Farewell to the Phosphorescent Glow

The Long Life of the Cathode-Ray Tube

Authored by: Mark J. P. Wolf

The Routledge Companion to Media Technology and Obsolescence

Print publication date:  December  2018
Online publication date:  November  2018

Print ISBN: 9781138216266
eBook ISBN: 9781315442686
Adobe ISBN:

10.4324/9781315442686-9

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Abstract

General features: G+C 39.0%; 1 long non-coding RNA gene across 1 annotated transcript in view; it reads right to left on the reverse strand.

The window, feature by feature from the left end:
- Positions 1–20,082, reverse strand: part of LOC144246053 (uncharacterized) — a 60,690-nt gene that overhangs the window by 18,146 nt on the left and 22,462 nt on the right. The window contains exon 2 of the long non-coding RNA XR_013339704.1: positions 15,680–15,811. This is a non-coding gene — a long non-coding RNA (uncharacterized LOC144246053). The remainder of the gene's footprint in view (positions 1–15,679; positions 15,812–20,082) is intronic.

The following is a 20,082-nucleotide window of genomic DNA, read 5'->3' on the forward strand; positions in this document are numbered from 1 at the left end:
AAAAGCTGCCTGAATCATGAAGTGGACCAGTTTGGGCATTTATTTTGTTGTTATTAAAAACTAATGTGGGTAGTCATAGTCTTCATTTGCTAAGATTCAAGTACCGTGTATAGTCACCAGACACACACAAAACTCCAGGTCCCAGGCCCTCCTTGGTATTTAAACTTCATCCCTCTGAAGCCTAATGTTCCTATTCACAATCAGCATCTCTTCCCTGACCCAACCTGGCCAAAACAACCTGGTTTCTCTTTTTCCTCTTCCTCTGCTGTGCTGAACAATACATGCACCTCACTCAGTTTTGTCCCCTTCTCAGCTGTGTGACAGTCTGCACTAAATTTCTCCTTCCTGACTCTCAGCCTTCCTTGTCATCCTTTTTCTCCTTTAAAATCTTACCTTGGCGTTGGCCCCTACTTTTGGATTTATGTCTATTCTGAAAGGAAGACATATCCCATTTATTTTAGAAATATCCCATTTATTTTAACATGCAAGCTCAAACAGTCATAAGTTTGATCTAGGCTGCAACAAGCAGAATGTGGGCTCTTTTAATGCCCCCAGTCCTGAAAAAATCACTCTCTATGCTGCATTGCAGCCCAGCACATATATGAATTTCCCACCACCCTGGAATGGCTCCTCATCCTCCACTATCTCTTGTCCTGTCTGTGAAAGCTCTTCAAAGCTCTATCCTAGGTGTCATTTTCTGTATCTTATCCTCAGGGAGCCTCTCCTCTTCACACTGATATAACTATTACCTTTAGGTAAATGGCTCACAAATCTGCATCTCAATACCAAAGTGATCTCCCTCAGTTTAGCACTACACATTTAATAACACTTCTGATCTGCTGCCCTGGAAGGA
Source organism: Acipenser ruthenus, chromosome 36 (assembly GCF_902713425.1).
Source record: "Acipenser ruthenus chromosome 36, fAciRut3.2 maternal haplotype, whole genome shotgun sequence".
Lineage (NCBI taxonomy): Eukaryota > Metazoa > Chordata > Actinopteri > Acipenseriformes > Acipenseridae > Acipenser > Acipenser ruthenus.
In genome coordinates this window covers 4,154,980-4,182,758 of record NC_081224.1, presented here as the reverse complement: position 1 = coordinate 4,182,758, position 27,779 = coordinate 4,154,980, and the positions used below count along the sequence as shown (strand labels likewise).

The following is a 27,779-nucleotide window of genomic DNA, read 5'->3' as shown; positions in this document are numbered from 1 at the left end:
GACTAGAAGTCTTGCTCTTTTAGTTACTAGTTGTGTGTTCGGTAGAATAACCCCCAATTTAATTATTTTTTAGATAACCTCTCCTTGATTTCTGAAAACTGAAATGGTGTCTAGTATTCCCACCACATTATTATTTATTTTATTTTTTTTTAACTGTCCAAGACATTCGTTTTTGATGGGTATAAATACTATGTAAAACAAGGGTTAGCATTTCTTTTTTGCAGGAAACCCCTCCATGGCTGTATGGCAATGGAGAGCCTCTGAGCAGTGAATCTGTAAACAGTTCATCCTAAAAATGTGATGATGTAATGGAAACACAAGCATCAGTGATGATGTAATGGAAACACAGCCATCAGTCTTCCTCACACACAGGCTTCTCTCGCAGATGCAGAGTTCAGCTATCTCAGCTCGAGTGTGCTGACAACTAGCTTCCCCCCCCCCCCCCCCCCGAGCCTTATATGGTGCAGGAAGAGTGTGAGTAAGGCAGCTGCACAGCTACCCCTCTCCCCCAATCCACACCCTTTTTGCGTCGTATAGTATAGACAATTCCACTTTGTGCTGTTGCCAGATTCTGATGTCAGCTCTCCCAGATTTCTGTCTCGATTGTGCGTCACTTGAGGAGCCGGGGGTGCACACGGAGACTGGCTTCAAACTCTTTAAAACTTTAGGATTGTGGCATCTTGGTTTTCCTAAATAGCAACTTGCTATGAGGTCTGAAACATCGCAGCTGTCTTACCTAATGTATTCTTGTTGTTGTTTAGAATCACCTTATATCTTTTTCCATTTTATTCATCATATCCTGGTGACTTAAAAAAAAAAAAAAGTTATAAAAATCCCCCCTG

How many evenings, in how many homes in America and across the world, have families sat in their family rooms, the lights down low or off, basking in the flickering, ever-changing glow from a cathode-ray tube, in the form of a television? Or the glow of a computer monitor, or a television used to play video games? It is difficult to imagine life in the latter half of the 20th century without the cathode-ray tube (CRT), especially because so much of the 20th century—its news, entertainment, sporting events, the moon landing—were brought to so many via the CRT. As the premiere imaging device of the 20th century, the CRT was used in both raster and vector monitors for radar, oscilloscopes, television, computer graphics displays, video games, home computers, surveillance monitors, medical imaging, and more. The technology involved in the CRT has come to define mediated imagery, and how we perceive it, becoming a part of the cultures it conveys. Today, as flat-screen technologies have so quickly begun to replace bulkier CRTs, the cathode-ray tube’s long-held role as the dominant moving image display has come to an end.

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